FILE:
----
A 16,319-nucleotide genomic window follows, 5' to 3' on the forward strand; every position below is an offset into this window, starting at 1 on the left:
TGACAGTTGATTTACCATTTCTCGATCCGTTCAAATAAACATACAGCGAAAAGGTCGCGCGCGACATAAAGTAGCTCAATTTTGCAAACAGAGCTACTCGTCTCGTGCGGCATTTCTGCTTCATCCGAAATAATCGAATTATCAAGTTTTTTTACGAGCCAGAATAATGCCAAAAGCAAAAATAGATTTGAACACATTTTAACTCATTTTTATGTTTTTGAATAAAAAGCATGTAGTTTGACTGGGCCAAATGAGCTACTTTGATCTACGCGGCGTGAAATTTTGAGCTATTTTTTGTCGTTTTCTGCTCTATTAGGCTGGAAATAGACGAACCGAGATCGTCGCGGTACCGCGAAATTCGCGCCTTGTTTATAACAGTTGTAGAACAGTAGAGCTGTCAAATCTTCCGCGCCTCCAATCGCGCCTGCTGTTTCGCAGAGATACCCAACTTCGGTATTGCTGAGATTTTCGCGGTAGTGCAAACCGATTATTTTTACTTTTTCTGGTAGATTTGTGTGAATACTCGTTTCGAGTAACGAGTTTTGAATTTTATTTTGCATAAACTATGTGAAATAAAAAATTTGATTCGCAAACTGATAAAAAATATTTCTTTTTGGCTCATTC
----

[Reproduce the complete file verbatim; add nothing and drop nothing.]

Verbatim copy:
A 16,319-nucleotide genomic window follows, 5' to 3' on the forward strand; every position below is an offset into this window, starting at 1 on the left:
TGACAGTTGATTTACCATTTCTCGATCCGTTCAAATAAACATACAGCGAAAAGGTCGCGCGCGACATAAAGTAGCTCAATTTTGCAAACAGAGCTACTCGTCTCGTGCGGCATTTCTGCTTCATCCGAAATAATCGAATTATCAAGTTTTTTTACGAGCCAGAATAATGCCAAAAGCAAAAATAGATTTGAACACATTTTAACTCATTTTTATGTTTTTGAATAAAAAGCATGTAGTTTGACTGGGCCAAATGAGCTACTTTGATCTACGCGGCGTGAAATTTTGAGCTATTTTTTGTCGTTTTCTGCTCTATTAGGCTGGAAATAGACGAACCGAGATCGTCGCGGTACCGCGAAATTCGCGCCTTGTTTATAACAGTTGTAGAACAGTAGAGCTGTCAAATCTTCCGCGCCTCCAATCGCGCCTGCTGTTTCGCAGAGATACCCAACTTCGGTATTGCTGAGATTTTCGCGGTAGTGCAAACCGATTATTTTTACTTTTTCTGGTAGATTTGTGTGAATACTCGTTTCGAGTAACGAGTTTTGAATTTTATTTTGCATAAACTATGTGAAATAAAAAATTTGATTCGCAAACTGATAAAAAATATTTCTTTTTGGCTCATTC